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The Euthyphro, the Apology, the Crito, and the Phaedo are all situated at different points in the story of the trial and death of Socrates. But it does not follow that they are written as chapters in a single narrative. They may have been written as free-standing discussions of distinct topics, and indeed when one considers the various philosophical agendas, this also seems a reasonable approach. So if there is apparent inconsistency between the Apology and the Crito, it may be no more than a reflection of the way that they were written. We’ll probably never know.

You ask: -- “If Plato's Socrates is willing to disobey a law which says Don't philosophize, why won't he disobey the state when it comes to life and death?”

I don’t think this is inconsistent. Socrates points out several times that he does not fear death and even thinks it may be a good thing. So one assumes that he thinks that philosophy is more important than his own life. Perhaps he believes that breaking a law to pursue philosophy is worth it, but breaking it to save his own life is not. That would be a comprehensible choice.

What is less easy to understand why he does not think it worth while to save his own life so that he can pursue his mission for longer. This might be achieved by going into exile. But he is clear that he is not willing to do that. However, being unable to pursue philosophy is not one of the reasons he offers. In the Apology, at (37b – d), he considers the possibility of proposing exile as his penalty (see note at end of this answer) and seems to assume that this would not prevent him from philosophizing.

He dismisses the idea on the ground that there is no reason to propose anything “evil” since he has done nothing wrong. He thinks exile would make his life hard because he would be hounded from city to city as the local citizens got fed up with him. He never considers the point that this would enable him to continue his mission. Of course, it may be that he thinks that his mission is not merely to philosophize, but to do so at Athens, to instruct the Athenians. Exile would prevent that.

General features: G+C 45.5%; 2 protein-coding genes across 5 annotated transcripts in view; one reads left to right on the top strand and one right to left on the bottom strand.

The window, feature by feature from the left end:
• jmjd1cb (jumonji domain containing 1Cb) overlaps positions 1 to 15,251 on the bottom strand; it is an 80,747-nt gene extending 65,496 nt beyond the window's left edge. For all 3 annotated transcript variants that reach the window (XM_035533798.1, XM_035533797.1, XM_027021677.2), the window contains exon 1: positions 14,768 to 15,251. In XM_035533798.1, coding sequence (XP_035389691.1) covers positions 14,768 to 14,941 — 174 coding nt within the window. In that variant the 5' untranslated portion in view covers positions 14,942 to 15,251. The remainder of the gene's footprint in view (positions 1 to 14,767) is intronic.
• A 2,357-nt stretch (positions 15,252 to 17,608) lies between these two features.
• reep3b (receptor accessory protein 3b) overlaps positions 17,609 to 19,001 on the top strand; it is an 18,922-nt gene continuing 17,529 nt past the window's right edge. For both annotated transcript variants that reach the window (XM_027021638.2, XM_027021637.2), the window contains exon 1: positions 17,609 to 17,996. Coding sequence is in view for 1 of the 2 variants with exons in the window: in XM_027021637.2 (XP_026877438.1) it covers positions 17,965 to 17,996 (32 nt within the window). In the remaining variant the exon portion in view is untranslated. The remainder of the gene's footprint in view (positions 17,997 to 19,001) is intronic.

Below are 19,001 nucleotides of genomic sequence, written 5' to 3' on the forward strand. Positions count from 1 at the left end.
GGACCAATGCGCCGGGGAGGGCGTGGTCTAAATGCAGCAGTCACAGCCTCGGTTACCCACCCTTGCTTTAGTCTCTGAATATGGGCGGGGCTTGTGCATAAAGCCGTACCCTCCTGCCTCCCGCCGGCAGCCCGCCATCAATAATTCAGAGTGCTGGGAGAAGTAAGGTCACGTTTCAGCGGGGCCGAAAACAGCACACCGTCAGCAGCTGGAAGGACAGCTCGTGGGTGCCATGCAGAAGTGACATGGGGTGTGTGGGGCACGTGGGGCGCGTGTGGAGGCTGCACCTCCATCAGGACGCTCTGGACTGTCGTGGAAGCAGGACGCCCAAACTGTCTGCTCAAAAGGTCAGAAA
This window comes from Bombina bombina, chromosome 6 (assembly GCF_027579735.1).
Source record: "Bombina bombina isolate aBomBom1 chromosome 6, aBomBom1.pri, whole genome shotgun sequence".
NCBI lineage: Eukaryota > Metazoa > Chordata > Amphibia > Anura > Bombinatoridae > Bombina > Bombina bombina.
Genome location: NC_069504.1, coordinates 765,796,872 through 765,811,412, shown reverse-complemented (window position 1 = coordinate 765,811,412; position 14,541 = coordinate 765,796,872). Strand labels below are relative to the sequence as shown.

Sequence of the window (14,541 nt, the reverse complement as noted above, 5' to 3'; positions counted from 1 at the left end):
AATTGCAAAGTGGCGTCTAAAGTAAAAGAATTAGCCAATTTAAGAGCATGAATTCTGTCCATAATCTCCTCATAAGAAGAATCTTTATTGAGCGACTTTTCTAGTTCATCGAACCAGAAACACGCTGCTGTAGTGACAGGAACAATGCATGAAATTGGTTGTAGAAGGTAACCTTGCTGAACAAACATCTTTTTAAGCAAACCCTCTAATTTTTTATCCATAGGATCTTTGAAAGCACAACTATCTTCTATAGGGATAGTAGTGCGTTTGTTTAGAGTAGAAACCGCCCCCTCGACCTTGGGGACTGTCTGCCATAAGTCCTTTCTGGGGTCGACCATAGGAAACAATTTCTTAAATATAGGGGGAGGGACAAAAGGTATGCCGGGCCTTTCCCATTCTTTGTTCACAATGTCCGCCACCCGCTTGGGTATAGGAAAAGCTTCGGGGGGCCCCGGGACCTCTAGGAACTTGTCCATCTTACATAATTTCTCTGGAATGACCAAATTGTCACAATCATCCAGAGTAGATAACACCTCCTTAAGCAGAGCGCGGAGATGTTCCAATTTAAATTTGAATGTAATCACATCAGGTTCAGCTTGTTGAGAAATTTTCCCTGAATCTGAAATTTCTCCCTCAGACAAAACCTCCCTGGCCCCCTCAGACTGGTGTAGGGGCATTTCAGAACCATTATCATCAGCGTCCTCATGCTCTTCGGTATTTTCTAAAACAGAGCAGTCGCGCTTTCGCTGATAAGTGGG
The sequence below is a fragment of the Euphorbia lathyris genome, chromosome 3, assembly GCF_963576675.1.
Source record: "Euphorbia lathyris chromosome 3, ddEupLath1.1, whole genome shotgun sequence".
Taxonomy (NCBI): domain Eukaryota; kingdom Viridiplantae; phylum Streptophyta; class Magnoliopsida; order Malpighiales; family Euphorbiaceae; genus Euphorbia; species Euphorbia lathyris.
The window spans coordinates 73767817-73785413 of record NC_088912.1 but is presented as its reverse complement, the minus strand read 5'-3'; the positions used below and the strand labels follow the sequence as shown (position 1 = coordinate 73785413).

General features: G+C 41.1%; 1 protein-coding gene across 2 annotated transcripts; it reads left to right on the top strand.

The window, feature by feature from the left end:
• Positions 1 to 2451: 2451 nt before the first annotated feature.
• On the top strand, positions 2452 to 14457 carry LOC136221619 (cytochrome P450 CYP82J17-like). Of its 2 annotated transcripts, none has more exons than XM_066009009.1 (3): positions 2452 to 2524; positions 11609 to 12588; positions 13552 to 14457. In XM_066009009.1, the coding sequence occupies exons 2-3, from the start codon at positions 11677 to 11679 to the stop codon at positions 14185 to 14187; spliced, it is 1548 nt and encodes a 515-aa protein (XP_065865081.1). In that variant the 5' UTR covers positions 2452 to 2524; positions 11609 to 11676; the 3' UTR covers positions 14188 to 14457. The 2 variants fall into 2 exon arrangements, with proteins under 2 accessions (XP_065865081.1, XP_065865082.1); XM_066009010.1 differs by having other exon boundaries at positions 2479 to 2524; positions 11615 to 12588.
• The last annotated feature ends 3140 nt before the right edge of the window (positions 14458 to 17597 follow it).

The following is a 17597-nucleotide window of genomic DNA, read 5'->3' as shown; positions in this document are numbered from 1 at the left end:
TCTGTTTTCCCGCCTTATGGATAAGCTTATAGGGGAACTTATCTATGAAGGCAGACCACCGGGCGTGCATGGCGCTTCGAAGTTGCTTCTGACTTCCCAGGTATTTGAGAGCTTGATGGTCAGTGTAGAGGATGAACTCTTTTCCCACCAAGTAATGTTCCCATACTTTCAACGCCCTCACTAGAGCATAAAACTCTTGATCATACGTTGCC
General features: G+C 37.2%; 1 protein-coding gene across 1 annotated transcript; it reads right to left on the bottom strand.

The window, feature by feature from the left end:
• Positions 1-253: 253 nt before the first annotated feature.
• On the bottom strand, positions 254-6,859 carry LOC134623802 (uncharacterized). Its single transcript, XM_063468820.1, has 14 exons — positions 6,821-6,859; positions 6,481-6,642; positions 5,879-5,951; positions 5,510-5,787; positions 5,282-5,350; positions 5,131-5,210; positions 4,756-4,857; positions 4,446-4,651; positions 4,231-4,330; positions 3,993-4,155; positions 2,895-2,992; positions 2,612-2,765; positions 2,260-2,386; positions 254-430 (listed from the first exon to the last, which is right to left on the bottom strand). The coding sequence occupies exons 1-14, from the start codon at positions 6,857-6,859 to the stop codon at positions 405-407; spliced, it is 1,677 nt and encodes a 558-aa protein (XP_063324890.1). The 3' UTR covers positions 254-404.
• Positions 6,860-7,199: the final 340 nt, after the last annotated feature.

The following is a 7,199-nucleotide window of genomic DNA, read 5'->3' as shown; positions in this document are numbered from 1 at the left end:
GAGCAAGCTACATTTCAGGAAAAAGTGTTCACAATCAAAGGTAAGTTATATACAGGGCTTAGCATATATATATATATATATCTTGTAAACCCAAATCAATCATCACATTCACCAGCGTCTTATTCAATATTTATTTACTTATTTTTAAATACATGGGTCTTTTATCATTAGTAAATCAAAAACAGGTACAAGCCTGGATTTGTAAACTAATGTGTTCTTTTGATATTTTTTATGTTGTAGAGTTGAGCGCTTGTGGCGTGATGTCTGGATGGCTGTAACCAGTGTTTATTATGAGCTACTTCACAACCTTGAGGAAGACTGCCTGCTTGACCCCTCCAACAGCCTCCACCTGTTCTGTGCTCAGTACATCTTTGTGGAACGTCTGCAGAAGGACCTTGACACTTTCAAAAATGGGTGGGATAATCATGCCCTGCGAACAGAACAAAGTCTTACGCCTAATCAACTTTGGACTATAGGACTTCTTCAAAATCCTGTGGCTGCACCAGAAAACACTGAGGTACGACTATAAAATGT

In the Crito, the die is cast. There still remains a way out – to escape prison and flee the city, and this is what Crito is urging Socrates to do. His decision not to accept Crito’s offer is no surprise, since he rejected exile in the Apology. But the reason he gives for rejecting it is different. He agrees with Crito that it is wrong to return wrong for wrong. So the fact that the verdict is wrong, is no excuse for breaking the law. His duty to the law is explained as an “agreement” – in effect, a contract – which is established by anyone who stays in the city after he has seen how the laws govern the state and dispense justice. Disobedience is wrong in three ways; the laws parented him from childhood, they have taken care of him and he has chosen to stay in Athens.

The laws themselves explain why escaping illegally would not be worth it, including why it would not be possible to fulfil his mission.

. . all who care for their own cities will look askance at you, and will consider you a destroyer of the laws, and you will confirm the judges in their opinion, so that they will think their verdict was just. For he who is destroyer of the laws might certainly be regarded as a destroyer of young and thoughtless men. . . Or will you go to them and have the face to carry on — what kind of conversation, Socrates? The same kind you carried on here, > saying that virtue and justice and lawful things and the laws are the most precious things to men? And do you not think that the conduct of Socrates would seem most disgraceful?” (53b – d)

I see difference between the dialogues, and a variety of different explanations rather than a single consistent case, but not inconsistency. It might be possible to work out what’s going on. (For example, Plato might be providing the most appropriate of the available explanations for the specific context at stage of the argument.) But I think that would not be necessary to answer the question.

  • Note on sentences after guilty verdicts in the Athenian system

Athenian practice was that when someone is found guilty of a crime, prosecutor and defendant are each required to propose a penalty. The jury had a binary vote for one or the other. Naturally, the prosecution will propose the most severe penalty that he thinks might be imposed and the defence will propose the most lenient penalty that he thinks he might get away with.